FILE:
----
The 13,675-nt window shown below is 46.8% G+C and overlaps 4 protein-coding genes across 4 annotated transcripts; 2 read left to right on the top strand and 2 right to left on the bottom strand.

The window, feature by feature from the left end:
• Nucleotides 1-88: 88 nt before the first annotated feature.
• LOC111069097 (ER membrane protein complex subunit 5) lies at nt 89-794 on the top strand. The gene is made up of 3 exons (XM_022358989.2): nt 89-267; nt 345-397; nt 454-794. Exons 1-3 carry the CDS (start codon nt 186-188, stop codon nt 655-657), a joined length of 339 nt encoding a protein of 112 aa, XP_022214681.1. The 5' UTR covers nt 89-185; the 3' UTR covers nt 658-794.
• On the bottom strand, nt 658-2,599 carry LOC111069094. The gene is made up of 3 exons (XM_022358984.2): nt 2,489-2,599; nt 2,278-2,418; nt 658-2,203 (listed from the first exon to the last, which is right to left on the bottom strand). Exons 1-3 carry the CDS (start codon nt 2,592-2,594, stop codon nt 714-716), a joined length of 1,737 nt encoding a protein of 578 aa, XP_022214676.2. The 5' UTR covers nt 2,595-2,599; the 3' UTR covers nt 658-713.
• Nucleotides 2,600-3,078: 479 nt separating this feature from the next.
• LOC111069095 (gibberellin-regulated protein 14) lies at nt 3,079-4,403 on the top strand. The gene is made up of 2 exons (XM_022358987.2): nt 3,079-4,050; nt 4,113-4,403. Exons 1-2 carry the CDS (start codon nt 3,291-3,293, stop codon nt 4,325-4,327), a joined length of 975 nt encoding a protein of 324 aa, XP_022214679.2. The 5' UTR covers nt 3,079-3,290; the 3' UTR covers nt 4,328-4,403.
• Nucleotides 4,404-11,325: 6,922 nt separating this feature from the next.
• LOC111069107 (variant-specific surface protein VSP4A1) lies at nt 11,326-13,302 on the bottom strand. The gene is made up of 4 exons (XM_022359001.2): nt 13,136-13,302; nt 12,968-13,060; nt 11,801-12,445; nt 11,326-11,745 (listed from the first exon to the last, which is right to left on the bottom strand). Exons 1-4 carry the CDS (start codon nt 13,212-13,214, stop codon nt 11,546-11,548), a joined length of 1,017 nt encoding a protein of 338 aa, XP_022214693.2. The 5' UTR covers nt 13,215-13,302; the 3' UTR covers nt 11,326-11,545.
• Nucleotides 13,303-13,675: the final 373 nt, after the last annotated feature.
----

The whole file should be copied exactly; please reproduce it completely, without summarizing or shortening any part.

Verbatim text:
The 13,675-nt window shown below is 46.8% G+C and overlaps 4 protein-coding genes across 4 annotated transcripts; 2 read left to right on the top strand and 2 right to left on the bottom strand.

The window, feature by feature from the left end:
• Nucleotides 1-88: 88 nt before the first annotated feature.
• LOC111069097 (ER membrane protein complex subunit 5) lies at nt 89-794 on the top strand. The gene is made up of 3 exons (XM_022358989.2): nt 89-267; nt 345-397; nt 454-794. Exons 1-3 carry the CDS (start codon nt 186-188, stop codon nt 655-657), a joined length of 339 nt encoding a protein of 112 aa, XP_022214681.1. The 5' UTR covers nt 89-185; the 3' UTR covers nt 658-794.
• On the bottom strand, nt 658-2,599 carry LOC111069094. The gene is made up of 3 exons (XM_022358984.2): nt 2,489-2,599; nt 2,278-2,418; nt 658-2,203 (listed from the first exon to the last, which is right to left on the bottom strand). Exons 1-3 carry the CDS (start codon nt 2,592-2,594, stop codon nt 714-716), a joined length of 1,737 nt encoding a protein of 578 aa, XP_022214676.2. The 5' UTR covers nt 2,595-2,599; the 3' UTR covers nt 658-713.
• Nucleotides 2,600-3,078: 479 nt separating this feature from the next.
• LOC111069095 (gibberellin-regulated protein 14) lies at nt 3,079-4,403 on the top strand. The gene is made up of 2 exons (XM_022358987.2): nt 3,079-4,050; nt 4,113-4,403. Exons 1-2 carry the CDS (start codon nt 3,291-3,293, stop codon nt 4,325-4,327), a joined length of 975 nt encoding a protein of 324 aa, XP_022214679.2. The 5' UTR covers nt 3,079-3,290; the 3' UTR covers nt 4,328-4,403.
• Nucleotides 4,404-11,325: 6,922 nt separating this feature from the next.
• LOC111069107 (variant-specific surface protein VSP4A1) lies at nt 11,326-13,302 on the bottom strand. The gene is made up of 4 exons (XM_022359001.2): nt 13,136-13,302; nt 12,968-13,060; nt 11,801-12,445; nt 11,326-11,745 (listed from the first exon to the last, which is right to left on the bottom strand). Exons 1-4 carry the CDS (start codon nt 13,212-13,214, stop codon nt 11,546-11,548), a joined length of 1,017 nt encoding a protein of 338 aa, XP_022214693.2. The 5' UTR covers nt 13,215-13,302; the 3' UTR covers nt 11,326-11,545.
• Nucleotides 13,303-13,675: the final 373 nt, after the last annotated feature.